Fireworks make a brief and controlled comeback in Marysville

The city plans to host a free show on the Fourth of July next year.

People watch fireworks at Boom City in Tulalip. Marysville plans to host a show next Fourt of July. (Sarah Weiser / Herald File)

People watch fireworks at Boom City in Tulalip. Marysville plans to host a show next Fourt of July. (Sarah Weiser / Herald File)

MARYSVILLE — When fireworks were banned, folks were left without an option in the city to watch a sparkling show during certain holidays.

That’s expected to change on the Fourth of July.

The Marysville City Council unanimously voted this week in favor of adding a fireworks display on that day. The show is scheduled to take place at Marysville Pilchuck High School. The council approved just one celebration and hasn’t yet made it an annual event.

The plan is to start the party in the late afternoon with live music, food and other activities. The night would end with about a half-hour of fireworks, said Connie Mennie, a spokeswoman for the city.

“The city is the host, but we don’t want it to be a city-run thing,” Mennie said. “We want people to feel excited about the community coming together.”

It’s expected to be a free event.

“The plan is fairly loose right now,” Mennie said. “The reason the decision needed to be made early was to hire the pyrotechnicians.”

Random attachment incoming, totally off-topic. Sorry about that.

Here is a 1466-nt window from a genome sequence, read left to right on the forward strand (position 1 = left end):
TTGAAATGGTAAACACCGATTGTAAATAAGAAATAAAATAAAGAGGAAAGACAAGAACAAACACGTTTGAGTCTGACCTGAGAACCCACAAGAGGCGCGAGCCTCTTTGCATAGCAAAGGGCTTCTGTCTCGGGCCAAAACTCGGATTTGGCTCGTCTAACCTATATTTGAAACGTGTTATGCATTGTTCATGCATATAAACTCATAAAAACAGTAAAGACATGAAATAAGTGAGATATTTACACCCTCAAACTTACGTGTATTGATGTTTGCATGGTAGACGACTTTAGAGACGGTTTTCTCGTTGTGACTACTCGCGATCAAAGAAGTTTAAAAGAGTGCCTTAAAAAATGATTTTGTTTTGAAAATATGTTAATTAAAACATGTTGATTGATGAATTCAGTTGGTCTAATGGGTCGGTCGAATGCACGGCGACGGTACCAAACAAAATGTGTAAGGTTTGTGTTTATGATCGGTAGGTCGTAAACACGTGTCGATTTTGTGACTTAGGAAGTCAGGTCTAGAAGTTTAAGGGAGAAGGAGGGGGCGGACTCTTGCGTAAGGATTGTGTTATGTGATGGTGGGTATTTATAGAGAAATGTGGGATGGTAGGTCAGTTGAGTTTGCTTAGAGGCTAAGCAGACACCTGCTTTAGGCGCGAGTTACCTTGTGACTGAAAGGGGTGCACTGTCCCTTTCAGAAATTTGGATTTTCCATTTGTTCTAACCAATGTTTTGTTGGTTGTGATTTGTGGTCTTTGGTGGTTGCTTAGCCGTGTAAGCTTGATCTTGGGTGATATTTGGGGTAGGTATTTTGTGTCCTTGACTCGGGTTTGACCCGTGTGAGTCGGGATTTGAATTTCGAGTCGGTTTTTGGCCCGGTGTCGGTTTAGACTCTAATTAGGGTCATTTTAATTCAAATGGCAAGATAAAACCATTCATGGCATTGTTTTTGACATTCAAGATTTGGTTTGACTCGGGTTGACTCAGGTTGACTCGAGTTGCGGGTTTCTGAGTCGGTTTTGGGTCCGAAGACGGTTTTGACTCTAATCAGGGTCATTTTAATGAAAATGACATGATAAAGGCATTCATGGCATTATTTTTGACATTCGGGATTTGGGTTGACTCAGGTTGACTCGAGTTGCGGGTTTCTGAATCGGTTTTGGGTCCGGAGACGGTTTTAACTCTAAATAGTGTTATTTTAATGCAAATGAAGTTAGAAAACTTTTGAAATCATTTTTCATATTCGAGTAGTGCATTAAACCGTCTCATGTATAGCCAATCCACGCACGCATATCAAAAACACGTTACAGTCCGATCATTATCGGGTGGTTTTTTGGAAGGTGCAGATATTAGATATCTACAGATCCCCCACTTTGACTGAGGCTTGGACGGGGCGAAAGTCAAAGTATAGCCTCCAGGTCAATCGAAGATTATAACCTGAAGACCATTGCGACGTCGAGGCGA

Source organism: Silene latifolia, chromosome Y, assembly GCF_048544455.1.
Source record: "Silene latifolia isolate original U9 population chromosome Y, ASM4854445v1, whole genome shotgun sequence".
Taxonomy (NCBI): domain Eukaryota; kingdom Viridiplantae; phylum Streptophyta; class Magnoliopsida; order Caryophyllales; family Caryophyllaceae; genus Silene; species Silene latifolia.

Fireworks would be set off on the school’s baseball fields, near 108th Street SE. Parking would be available at the campus.

The estimated cost is about $41,000, which would come from the city’s lodging tax.

During the council meeting this week, a neighbor of the high school voiced his support for the event. The city plans to get in touch with people who live nearby to let them know about traffic impacts, Mennie said.

“Fireworks are an issue people are really passionate about,” Mennie said. “Many people are still angry about the ban.”

Even so, nearly 60 percent of city residents supported a fireworks ban when the idea was floated in the form of an advisory measure on the ballot three years ago. More than 10,000 votes were cast.

Around that time, many people testified about their neighborhoods becoming war zones several days in advance of and following July 4.

The law that made it illegal to sell, store or use the explosives was put into place in January 2017. It meant that people who fired smaller fireworks could be fined, and those who sold them or used large fireworks could face jail time.

The first year, 48 people received a ticket for violations during the Fourth of July. That number decreased to 27 last year.

Stephanie Davey: 425-339-3192; sdavey@heraldnet.com; Twitter: @stephrdavey.

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